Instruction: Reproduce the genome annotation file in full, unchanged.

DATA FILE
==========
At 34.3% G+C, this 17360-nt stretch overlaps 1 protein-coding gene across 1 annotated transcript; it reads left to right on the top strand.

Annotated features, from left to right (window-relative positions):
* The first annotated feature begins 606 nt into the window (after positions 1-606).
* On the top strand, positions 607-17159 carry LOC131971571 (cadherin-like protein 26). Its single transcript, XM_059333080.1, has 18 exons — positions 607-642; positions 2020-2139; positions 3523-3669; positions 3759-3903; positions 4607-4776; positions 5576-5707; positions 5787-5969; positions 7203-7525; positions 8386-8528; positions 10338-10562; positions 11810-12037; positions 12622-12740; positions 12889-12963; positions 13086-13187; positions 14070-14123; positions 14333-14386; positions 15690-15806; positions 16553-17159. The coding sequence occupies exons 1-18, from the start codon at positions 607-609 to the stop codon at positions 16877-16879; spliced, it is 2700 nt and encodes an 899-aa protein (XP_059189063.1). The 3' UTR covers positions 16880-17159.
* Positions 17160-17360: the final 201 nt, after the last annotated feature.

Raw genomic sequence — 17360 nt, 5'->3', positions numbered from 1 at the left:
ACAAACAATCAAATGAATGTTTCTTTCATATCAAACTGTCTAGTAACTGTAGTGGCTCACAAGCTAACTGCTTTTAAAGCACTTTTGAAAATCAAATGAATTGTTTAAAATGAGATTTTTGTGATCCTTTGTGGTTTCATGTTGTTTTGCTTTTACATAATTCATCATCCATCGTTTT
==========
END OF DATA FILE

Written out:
At 34.3% G+C, this 17360-nt stretch overlaps 1 protein-coding gene across 1 annotated transcript; it reads left to right on the top strand.

Annotated features, from left to right (window-relative positions):
* The first annotated feature begins 606 nt into the window (after positions 1-606).
* On the top strand, positions 607-17159 carry LOC131971571 (cadherin-like protein 26). Its single transcript, XM_059333080.1, has 18 exons — positions 607-642; positions 2020-2139; positions 3523-3669; positions 3759-3903; positions 4607-4776; positions 5576-5707; positions 5787-5969; positions 7203-7525; positions 8386-8528; positions 10338-10562; positions 11810-12037; positions 12622-12740; positions 12889-12963; positions 13086-13187; positions 14070-14123; positions 14333-14386; positions 15690-15806; positions 16553-17159. The coding sequence occupies exons 1-18, from the start codon at positions 607-609 to the stop codon at positions 16877-16879; spliced, it is 2700 nt and encodes an 899-aa protein (XP_059189063.1). The 3' UTR covers positions 16880-17159.
* Positions 17160-17360: the final 201 nt, after the last annotated feature.

Raw genomic sequence — 17360 nt, 5'->3', positions numbered from 1 at the left:
ACAAACAATCAAATGAATGTTTCTTTCATATCAAACTGTCTAGTAACTGTAGTGGCTCACAAGCTAACTGCTTTTAAAGCACTTTTGAAAATCAAATGAATTGTTTAAAATGAGATTTTTGTGATCCTTTGTGGTTTCATGTTGTTTTGCTTTTACATAATTCATCATCCATCGTTTT